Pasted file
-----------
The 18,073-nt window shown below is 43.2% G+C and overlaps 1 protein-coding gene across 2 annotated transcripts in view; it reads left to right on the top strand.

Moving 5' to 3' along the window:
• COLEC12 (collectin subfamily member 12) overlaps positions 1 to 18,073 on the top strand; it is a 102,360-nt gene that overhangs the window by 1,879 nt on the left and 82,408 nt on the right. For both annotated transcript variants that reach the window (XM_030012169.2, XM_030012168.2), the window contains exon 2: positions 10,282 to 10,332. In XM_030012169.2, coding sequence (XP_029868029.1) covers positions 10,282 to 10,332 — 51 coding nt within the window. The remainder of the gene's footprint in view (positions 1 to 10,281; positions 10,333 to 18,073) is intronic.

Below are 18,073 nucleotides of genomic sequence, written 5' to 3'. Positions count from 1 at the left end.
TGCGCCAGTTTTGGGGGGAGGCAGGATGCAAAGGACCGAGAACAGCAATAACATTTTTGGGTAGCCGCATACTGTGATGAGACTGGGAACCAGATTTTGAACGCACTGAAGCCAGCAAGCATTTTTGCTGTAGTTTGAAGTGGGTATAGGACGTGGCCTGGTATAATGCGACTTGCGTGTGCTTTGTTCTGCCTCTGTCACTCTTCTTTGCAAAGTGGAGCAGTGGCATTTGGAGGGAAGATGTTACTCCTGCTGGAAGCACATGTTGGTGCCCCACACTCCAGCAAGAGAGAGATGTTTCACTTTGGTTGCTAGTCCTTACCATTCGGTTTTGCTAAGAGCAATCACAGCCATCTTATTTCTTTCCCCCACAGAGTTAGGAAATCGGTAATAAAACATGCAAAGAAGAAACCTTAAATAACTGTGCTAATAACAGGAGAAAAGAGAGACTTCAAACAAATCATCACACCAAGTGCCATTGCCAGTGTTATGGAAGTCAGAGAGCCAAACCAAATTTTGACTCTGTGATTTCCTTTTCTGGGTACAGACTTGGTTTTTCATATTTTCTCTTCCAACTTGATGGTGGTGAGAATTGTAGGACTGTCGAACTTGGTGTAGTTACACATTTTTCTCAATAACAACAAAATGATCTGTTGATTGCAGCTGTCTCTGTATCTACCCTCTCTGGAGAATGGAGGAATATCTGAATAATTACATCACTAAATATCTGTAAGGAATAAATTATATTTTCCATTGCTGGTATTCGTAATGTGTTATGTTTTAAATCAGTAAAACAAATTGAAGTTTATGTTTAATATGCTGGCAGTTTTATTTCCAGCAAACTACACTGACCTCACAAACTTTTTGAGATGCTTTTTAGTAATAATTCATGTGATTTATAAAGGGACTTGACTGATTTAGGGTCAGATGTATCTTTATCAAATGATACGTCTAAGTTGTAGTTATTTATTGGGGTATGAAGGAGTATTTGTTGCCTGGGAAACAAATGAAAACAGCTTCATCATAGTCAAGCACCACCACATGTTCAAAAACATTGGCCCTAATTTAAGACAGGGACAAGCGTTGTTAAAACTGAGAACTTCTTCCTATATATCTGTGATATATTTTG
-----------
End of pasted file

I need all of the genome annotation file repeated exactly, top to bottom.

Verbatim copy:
The 18,073-nt window shown below is 43.2% G+C and overlaps 1 protein-coding gene across 2 annotated transcripts in view; it reads left to right on the top strand.

Moving 5' to 3' along the window:
• COLEC12 (collectin subfamily member 12) overlaps positions 1 to 18,073 on the top strand; it is a 102,360-nt gene that overhangs the window by 1,879 nt on the left and 82,408 nt on the right. For both annotated transcript variants that reach the window (XM_030012169.2, XM_030012168.2), the window contains exon 2: positions 10,282 to 10,332. In XM_030012169.2, coding sequence (XP_029868029.1) covers positions 10,282 to 10,332 — 51 coding nt within the window. The remainder of the gene's footprint in view (positions 1 to 10,281; positions 10,333 to 18,073) is intronic.

Below are 18,073 nucleotides of genomic sequence, written 5' to 3'. Positions count from 1 at the left end.
TGCGCCAGTTTTGGGGGGAGGCAGGATGCAAAGGACCGAGAACAGCAATAACATTTTTGGGTAGCCGCATACTGTGATGAGACTGGGAACCAGATTTTGAACGCACTGAAGCCAGCAAGCATTTTTGCTGTAGTTTGAAGTGGGTATAGGACGTGGCCTGGTATAATGCGACTTGCGTGTGCTTTGTTCTGCCTCTGTCACTCTTCTTTGCAAAGTGGAGCAGTGGCATTTGGAGGGAAGATGTTACTCCTGCTGGAAGCACATGTTGGTGCCCCACACTCCAGCAAGAGAGAGATGTTTCACTTTGGTTGCTAGTCCTTACCATTCGGTTTTGCTAAGAGCAATCACAGCCATCTTATTTCTTTCCCCCACAGAGTTAGGAAATCGGTAATAAAACATGCAAAGAAGAAACCTTAAATAACTGTGCTAATAACAGGAGAAAAGAGAGACTTCAAACAAATCATCACACCAAGTGCCATTGCCAGTGTTATGGAAGTCAGAGAGCCAAACCAAATTTTGACTCTGTGATTTCCTTTTCTGGGTACAGACTTGGTTTTTCATATTTTCTCTTCCAACTTGATGGTGGTGAGAATTGTAGGACTGTCGAACTTGGTGTAGTTACACATTTTTCTCAATAACAACAAAATGATCTGTTGATTGCAGCTGTCTCTGTATCTACCCTCTCTGGAGAATGGAGGAATATCTGAATAATTACATCACTAAATATCTGTAAGGAATAAATTATATTTTCCATTGCTGGTATTCGTAATGTGTTATGTTTTAAATCAGTAAAACAAATTGAAGTTTATGTTTAATATGCTGGCAGTTTTATTTCCAGCAAACTACACTGACCTCACAAACTTTTTGAGATGCTTTTTAGTAATAATTCATGTGATTTATAAAGGGACTTGACTGATTTAGGGTCAGATGTATCTTTATCAAATGATACGTCTAAGTTGTAGTTATTTATTGGGGTATGAAGGAGTATTTGTTGCCTGGGAAACAAATGAAAACAGCTTCATCATAGTCAAGCACCACCACATGTTCAAAAACATTGGCCCTAATTTAAGACAGGGACAAGCGTTGTTAAAACTGAGAACTTCTTCCTATATATCTGTGATATATTTTG